Comparing the two, Physio Flex Pro shines brighter in our view. Its formulation, packed with a variety of ingredients known to support joint health (27), seems to offer a more effective and balanced solution. Especially the addition of anti-inflammatory ingredients (28) and an absorption enhancer makes Physio Flex Pro stand out from the rest.
So, if you're in search of a reliable joint supplement, our recommendation leans towards Physio Flex Pro. It's worth considering especially if you're aiming to get back to a more active, less painful lifestyle.
- Clegg, D. O., Reda, D. J., Harris, C. L., Klein, M. A., O'Dell, J. R., Hooper, M. M., ... & Williams, H. J. (2006). Glucosamine, chondroitin sulfate, and the two in combination for painful knee osteoarthritis. New England Journal of Medicine, 354(8), 795-808.
- Kim, L. S., Axelrod, L. J., Howard, P., Buratovich, N., & Waters, R. F. (2006). Efficacy of methylsulfonylmethane (MSM) in osteoarthritis pain of the knee: a pilot clinical trial. Osteoarthritis and Cartilage, 14(3), 286-294.
- Sengupta, K., Alluri, K. V., Satish, A. R., Mishra, S., Golakoti, T., Sarma, K. V., ... & Raychaudhuri, S. P. (2008). A double blind, randomized, placebo controlled study of the efficacy and safety of 5-Loxin for treatment of osteoarthritis of the knee. Arthritis Research & Therapy, 10(4), R85.
- Vishal, A. A., Mishra, A., & Raychaudhuri, S. P. (2011). A double blind, randomized, placebo controlled clinical study evaluates the early efficacy of aflapin in subjects with osteoarthritis of knee. International Journal of Medical Sciences, 8(7), 615.
- Brien, S., Lewith, G., Walker, A., Hicks, S. M., & Middleton, D. (2006). Bromelain as a Treatment for Osteoarthritis: a Review of Clinical Studies. Evidence-based Complementary and Alternative Medicine, 3(4), 481-488.
- Bruyere, O., et al. "Effects of glucosamine hydrochloride on cartilage volume and pain in patients with knee osteoarthritis: A randomized, double-blind, placebo-controlled pilot study." Osteoarthritis and Cartilage 26.8 (2018): 1033-1040.
- Clegg, D.O., et al. "Glucosamine, chondroitin sulfate, and the two in combination for painful knee osteoarthritis." New England Journal of Medicine 354.8 (2006): 795-808.
- Kimmatkar, N., et al. "Efficacy and tolerability of Boswellia serrata extract in treatment of osteoarthritis of knee–a randomized double blind placebo controlled trial." Phytomedicine 10.1 (2003): 3-7.
- Sengupta, K., et al. "A double blind, randomized, placebo controlled study of the efficacy and safety of 5-Loxin for treatment of osteoarthritis of the knee." Arthritis Research & Therapy 10.4 (2008): R85.
- Usha, P.R., and M.U.R. Naidu. "Randomised, double-blind, parallel, placebo-controlled study of oral glucosamine, methylsulfonylmethane and their combination in osteoarthritis." Clinical Drug Investigation 24.6 (2004): 353-363.
- Verbruggen, G., et al. "Chondroitin sulfate: S/DMOAD (structure/disease modifying anti-osteoarthritis drug) in the treatment of finger joint OA." Osteoarthritis and Cartilage 8.5 (2000): 343-350.
- Bellamy, N., et al. "Viscosupplementation for the treatment of osteoarthritis of the knee." Cochrane Database of Systematic Reviews 2 (2006).
- Jerosch, J. "Effects of Glucosamine and Chondroitin Sulfate on Cartilage Metabolism in OA: Outlook on Other Nutrient Partners Especially Omega-3 Fatty Acids." International Journal of Rheumatology 2011 (2011).
- Towheed, T.E., et al. "Systematic review of the nutritional supplements dimethyl sulfoxide (DMSO) and methylsulfonylmethane (MSM) in the treatment of osteoarthritis." Osteoarthritis and Cartilage 12.11 (2004): 859-863.
- Deal, C.L., and L.E. Moskowitz. "Nutraceuticals as therapeutic agents in osteoarthritis: The role of glucosamine, chondroitin sulfate, and collagen hydrolysate." Rheumatic Disease Clinics 25.2 (1999): 379-395.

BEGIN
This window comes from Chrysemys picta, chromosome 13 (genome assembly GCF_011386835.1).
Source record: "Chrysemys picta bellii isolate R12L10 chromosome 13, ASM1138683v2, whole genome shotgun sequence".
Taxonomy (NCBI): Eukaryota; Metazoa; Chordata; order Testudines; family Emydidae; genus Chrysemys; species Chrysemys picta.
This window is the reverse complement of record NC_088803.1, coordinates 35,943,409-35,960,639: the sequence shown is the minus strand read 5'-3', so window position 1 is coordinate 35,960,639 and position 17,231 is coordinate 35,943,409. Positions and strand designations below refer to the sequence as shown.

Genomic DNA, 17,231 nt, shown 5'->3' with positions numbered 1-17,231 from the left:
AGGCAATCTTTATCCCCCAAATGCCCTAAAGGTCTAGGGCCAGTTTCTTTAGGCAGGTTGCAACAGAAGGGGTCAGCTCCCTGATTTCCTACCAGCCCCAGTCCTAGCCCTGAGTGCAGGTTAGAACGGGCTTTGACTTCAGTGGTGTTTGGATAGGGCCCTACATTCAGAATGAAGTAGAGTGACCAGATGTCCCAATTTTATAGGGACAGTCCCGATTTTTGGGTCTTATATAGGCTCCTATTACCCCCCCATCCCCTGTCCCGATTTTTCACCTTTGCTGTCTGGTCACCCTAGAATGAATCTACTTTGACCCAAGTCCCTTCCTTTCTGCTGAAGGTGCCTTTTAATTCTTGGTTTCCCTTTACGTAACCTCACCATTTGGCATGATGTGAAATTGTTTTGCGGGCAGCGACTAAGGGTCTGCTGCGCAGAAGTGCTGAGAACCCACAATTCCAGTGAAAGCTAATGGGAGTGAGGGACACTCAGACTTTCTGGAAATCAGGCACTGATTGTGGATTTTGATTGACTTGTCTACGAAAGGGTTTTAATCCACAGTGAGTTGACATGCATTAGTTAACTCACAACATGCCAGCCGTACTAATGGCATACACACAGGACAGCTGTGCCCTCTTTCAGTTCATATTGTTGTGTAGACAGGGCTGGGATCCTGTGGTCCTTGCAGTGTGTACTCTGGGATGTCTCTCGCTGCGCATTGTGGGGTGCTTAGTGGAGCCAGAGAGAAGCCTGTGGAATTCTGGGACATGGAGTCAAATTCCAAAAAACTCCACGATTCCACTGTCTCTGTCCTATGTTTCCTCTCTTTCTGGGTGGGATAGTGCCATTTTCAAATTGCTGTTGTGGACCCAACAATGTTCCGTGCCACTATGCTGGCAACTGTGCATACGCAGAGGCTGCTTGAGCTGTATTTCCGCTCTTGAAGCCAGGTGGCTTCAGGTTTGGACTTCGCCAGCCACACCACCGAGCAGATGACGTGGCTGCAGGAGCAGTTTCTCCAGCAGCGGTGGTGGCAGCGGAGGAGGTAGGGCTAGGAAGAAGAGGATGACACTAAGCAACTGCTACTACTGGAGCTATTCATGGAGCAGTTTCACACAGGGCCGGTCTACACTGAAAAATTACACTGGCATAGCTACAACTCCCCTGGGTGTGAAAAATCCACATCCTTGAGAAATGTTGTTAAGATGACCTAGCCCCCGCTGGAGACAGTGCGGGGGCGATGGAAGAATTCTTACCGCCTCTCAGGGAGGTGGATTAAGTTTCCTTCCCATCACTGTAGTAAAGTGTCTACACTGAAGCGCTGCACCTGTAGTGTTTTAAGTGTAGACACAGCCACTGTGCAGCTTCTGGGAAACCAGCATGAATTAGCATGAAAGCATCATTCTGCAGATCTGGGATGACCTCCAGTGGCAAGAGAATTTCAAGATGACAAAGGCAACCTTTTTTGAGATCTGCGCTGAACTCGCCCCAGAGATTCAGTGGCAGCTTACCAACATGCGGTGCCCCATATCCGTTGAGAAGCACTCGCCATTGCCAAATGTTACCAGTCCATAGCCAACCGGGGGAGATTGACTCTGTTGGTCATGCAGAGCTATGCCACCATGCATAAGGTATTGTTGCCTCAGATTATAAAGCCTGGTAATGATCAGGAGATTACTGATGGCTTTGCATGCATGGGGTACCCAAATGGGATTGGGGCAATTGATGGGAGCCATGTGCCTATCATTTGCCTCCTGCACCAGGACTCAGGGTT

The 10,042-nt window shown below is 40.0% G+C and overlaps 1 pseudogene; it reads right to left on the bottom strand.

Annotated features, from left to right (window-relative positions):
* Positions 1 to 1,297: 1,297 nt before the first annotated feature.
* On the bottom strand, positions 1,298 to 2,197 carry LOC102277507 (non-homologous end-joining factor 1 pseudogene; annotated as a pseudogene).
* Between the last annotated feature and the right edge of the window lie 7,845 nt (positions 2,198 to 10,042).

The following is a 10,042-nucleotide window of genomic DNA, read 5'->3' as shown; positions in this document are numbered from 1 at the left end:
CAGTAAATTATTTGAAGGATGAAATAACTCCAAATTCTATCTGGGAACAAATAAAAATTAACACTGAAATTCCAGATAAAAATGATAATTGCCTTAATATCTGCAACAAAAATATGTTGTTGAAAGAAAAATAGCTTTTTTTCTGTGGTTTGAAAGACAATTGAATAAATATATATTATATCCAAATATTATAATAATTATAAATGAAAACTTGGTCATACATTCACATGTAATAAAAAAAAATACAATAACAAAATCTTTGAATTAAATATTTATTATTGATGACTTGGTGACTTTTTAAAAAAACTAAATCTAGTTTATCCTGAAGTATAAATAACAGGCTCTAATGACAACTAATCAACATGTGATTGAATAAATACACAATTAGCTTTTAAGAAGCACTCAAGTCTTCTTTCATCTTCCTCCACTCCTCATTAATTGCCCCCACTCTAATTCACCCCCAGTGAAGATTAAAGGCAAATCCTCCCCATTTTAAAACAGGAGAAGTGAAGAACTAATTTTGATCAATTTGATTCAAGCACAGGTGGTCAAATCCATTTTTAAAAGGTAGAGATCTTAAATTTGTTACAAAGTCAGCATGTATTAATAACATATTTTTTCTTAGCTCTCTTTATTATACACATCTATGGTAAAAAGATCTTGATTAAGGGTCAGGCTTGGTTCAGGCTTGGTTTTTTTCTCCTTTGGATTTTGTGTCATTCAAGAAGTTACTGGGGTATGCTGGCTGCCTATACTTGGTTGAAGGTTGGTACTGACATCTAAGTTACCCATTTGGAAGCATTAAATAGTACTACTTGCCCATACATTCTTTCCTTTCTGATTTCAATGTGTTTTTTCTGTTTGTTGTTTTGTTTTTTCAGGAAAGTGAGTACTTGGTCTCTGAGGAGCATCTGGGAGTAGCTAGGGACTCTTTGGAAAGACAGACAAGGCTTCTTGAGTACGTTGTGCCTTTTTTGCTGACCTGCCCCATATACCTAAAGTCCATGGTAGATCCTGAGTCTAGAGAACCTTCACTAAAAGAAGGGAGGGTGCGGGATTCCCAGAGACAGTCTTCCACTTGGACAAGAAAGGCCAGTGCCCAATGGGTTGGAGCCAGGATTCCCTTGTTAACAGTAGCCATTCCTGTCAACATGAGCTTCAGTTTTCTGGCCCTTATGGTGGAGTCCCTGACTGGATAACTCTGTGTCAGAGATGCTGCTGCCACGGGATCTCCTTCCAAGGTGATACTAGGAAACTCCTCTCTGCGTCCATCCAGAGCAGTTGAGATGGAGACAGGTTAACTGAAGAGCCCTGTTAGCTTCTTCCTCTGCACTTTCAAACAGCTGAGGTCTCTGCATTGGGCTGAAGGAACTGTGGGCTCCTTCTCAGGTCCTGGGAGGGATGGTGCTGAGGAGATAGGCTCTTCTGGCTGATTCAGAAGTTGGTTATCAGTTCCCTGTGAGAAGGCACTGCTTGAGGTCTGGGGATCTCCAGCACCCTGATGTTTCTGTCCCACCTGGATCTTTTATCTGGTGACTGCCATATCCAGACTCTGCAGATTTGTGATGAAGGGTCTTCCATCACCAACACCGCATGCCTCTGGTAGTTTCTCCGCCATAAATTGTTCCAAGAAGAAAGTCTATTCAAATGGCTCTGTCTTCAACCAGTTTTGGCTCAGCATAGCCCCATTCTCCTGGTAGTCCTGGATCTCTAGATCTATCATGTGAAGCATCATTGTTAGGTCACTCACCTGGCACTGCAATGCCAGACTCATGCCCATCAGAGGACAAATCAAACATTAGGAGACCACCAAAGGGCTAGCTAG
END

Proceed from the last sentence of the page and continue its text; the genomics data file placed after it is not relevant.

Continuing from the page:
- Clegg, D. O., et al. (2006). Glucosamine, chondroitin sulfate, and the two in combination for painful knee osteoarthritis. New England Journal of Medicine, 354(8), 795-808.
- Sengupta, K., et al. (2008). Comparative efficacy and tolerability of 5-Loxin and Aflapin Against osteoarthritis of the knee: a double blind, randomized, placebo controlled clinical study. International Journal of Medical Sciences, 7(6), 366.
- Kim, L. S., et al. (2006). Efficacy of methylsulfonylmethane (MSM) in osteoarthritis pain of the knee: a pilot clinical trial. Osteoarthritis and Cartilage, 14(3), 286-294.
- Butawan, M., Benjamin, R. L., & Bloomer, R. J. (2017). Methylsulfonylmethane: Applications and Safety of a Novel Dietary Supplement. Nutrients, 9(3), 290.
- Tannis, A. J., et al. (2004). Effect of glucosamine supplementation on fasting and non-fasting plasma glucose and serum insulin concentrations in healthy individuals. Osteoarthritis and Cartilage, 12(6), 506-511.
Hathcock, J. N., & Shao, A. (2007). Risk assessment for glucosamine and chondroitin sulfate. Regulatory Toxicology and Pharmacology, 47(1), 78-83.
- Kimmatkar, N., et al. (2003). Efficacy and tolerability of Boswellia serrata extract in treatment of osteoarthritis of knee–a randomized double blind placebo controlled trial. Phytomedicine, 10(1), 3-7.
- Biggee, B. A., Blinn, C. M., McAlindon, T. E., Nuite, M., & Silbert, J. E. (2006). Low levels of human serum glucosamine after ingestion of glucosamine sulphate relative to capability for peripheral effectiveness. Annals of the rheumatic diseases, 65(2), 222-226.
- Henrotin, Y., Mobasheri, A., & Marty, M. (2012). Is there any scientific evidence for the use of glucosamine in the management of human osteoarthritis? Arthritis Research & Therapy, 14(1), 1-11.
- Clegg, D. O., et al. (2006). Glucosamine, chondroitin sulfate, and the two in combination for painful knee osteoarthritis. New England Journal of Medicine, 354(8), 795-808.
- Hathcock, J. N., & Shao, A. (2007). Risk assessment for glucosamine and chondroitin sulfate. Regulatory Toxicology and Pharmacology, 47(1), 78-83.
- Brien, S., et al. (2004). Bromelain as a Treatment for Osteoarthritis: a Review of Clinical Studies. Evid Based Complement Alternat Med, 1, 251-257.
- Daily, J. W., Yang, M., & Park, S. (2016). Efficacy of Turmeric Extracts and Curcumin for Alleviating the Symptoms of Joint Arthritis: A Systematic Review and Meta-Analysis of Randomized Clinical Trials. Journal of Medicinal Food, 19(8), 717-729.